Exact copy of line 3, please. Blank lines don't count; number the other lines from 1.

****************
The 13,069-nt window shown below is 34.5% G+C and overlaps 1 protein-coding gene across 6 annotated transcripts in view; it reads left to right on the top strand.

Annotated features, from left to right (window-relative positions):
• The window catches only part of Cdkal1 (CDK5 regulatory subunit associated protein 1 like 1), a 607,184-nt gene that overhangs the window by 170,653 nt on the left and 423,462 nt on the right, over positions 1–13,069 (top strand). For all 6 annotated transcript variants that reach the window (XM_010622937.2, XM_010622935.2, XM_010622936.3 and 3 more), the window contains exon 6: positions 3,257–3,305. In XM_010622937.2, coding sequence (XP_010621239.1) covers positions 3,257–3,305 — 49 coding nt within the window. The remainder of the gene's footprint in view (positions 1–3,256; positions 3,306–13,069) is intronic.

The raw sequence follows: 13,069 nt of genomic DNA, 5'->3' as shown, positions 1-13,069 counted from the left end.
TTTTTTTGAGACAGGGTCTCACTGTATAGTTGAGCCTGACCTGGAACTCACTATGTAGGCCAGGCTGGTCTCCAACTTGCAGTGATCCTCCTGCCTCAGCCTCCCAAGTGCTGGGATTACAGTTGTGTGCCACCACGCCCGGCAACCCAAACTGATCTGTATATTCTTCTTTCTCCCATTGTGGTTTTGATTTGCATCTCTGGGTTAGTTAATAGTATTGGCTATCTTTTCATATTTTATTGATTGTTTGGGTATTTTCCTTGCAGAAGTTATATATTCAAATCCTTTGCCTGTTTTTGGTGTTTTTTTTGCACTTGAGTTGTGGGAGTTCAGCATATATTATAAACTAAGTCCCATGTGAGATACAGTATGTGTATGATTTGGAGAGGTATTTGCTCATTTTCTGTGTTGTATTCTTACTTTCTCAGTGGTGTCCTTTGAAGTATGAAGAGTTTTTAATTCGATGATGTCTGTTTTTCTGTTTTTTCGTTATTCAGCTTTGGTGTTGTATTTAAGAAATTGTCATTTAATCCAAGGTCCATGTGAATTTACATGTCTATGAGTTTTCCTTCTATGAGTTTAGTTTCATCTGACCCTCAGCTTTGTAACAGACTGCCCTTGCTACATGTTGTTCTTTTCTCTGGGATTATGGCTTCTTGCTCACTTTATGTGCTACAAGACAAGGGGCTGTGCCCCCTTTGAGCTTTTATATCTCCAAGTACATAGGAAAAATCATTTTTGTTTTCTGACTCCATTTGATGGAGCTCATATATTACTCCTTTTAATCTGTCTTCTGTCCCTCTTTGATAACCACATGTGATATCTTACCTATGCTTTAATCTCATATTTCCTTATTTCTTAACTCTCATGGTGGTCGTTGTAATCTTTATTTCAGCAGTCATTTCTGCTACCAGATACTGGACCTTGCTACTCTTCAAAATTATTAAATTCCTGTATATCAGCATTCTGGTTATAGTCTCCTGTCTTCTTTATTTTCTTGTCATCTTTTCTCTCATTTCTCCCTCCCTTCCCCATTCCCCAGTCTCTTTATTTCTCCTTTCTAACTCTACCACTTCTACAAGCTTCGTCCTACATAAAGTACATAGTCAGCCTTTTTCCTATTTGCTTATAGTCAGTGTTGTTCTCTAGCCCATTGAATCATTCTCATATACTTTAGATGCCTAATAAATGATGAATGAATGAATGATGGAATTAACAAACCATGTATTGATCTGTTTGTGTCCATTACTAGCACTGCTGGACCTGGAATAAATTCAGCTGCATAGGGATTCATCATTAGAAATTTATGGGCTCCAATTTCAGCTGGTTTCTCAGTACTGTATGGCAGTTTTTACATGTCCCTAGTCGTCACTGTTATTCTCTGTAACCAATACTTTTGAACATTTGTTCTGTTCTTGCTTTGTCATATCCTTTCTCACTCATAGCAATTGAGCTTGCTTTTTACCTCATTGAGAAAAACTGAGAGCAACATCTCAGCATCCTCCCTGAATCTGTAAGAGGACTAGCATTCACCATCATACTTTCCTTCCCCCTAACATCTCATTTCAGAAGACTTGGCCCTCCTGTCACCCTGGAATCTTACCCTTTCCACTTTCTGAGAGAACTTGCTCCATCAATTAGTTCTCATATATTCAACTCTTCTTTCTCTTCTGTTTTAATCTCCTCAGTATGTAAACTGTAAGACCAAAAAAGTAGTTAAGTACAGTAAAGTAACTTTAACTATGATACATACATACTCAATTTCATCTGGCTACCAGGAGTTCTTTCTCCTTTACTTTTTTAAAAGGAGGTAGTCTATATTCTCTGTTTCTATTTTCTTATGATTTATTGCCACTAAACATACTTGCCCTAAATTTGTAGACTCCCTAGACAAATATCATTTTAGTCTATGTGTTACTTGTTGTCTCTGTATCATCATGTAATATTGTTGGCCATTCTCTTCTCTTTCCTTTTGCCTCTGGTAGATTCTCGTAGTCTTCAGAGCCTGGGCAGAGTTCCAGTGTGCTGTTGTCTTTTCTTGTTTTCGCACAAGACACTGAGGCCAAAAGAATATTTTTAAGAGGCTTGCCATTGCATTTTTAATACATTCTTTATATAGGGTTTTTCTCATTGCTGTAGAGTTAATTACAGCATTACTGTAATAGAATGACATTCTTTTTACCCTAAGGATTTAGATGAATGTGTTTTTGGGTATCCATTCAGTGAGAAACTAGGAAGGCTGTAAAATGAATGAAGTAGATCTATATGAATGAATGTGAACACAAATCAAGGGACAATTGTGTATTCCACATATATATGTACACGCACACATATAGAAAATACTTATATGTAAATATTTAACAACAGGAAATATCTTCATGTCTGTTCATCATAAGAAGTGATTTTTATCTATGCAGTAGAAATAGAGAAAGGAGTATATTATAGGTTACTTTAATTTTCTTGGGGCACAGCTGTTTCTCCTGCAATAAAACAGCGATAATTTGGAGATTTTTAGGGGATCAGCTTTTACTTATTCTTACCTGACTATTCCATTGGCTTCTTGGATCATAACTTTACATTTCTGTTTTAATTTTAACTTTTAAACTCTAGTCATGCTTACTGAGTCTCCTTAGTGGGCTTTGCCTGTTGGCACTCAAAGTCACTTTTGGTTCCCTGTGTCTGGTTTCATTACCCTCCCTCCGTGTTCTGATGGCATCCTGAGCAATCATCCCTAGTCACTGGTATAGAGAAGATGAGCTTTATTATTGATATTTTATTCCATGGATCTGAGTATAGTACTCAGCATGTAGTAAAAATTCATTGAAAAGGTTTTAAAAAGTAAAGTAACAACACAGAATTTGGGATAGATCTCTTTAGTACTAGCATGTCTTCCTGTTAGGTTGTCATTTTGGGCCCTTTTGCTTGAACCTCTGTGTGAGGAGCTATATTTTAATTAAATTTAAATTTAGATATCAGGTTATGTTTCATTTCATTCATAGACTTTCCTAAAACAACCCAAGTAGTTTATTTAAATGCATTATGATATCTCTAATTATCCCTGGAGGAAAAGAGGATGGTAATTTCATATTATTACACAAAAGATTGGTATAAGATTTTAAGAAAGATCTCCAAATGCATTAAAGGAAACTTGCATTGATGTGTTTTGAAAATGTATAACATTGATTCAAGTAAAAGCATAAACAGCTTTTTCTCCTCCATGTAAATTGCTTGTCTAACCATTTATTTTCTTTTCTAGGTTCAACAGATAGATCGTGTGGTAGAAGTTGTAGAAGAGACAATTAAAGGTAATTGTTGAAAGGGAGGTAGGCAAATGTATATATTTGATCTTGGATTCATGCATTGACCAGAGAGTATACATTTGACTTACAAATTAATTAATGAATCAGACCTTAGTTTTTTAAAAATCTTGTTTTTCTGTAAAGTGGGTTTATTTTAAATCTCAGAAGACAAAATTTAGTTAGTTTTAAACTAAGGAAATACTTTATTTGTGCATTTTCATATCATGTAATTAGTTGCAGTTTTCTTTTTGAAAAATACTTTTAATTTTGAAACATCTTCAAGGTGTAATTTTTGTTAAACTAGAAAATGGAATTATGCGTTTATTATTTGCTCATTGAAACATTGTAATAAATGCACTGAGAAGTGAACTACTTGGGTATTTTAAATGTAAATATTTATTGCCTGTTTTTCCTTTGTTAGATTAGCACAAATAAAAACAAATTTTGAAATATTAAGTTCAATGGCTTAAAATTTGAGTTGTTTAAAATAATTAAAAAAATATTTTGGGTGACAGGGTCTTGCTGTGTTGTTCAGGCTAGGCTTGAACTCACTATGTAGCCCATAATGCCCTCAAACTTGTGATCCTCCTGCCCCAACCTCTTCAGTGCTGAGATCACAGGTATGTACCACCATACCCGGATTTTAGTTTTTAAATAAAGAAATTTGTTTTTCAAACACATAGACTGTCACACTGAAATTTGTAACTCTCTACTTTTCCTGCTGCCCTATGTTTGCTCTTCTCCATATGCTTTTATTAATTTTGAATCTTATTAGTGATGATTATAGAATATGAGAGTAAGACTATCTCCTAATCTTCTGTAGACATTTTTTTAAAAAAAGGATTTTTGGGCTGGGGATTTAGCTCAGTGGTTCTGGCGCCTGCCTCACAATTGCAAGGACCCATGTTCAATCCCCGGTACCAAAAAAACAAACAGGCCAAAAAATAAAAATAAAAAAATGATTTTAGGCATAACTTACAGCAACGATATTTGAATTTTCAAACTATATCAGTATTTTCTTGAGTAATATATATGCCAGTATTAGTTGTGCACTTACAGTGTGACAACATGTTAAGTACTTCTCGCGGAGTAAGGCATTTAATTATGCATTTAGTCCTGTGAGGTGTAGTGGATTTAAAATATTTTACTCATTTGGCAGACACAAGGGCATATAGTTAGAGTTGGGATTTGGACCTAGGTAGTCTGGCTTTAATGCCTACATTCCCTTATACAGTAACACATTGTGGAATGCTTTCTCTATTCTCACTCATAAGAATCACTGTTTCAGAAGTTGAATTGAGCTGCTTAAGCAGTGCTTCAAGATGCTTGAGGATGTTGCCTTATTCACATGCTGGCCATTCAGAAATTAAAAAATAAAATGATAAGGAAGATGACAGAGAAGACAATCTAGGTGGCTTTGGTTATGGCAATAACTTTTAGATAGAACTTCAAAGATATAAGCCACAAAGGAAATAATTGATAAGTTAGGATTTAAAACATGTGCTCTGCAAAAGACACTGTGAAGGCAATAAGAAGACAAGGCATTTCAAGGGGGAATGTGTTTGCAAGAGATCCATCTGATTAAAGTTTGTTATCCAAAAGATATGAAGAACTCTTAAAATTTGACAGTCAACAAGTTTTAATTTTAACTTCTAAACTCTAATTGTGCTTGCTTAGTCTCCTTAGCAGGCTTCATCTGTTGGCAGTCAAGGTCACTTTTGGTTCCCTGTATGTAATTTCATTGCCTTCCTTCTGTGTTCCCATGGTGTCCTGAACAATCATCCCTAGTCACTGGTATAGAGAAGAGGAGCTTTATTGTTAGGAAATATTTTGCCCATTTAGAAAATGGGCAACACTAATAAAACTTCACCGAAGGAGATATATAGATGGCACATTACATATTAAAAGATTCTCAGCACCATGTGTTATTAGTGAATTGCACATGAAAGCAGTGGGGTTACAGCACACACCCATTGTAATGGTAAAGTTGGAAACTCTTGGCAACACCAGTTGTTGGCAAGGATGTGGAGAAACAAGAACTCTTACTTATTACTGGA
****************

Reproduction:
• The window catches only part of Cdkal1 (CDK5 regulatory subunit associated protein 1 like 1), a 607,184-nt gene that overhangs the window by 170,653 nt on the left and 423,462 nt on the right, over positions 1–13,069 (top strand). For all 6 annotated transcript variants that reach the window (XM_010622937.2, XM_010622935.2, XM_010622936.3 and 3 more), the window contains exon 6: positions 3,257–3,305. In XM_010622937.2, coding sequence (XP_010621239.1) covers positions 3,257–3,305 — 49 coding nt within the window. The remainder of the gene's footprint in view (positions 1–3,256; positions 3,306–13,069) is intronic.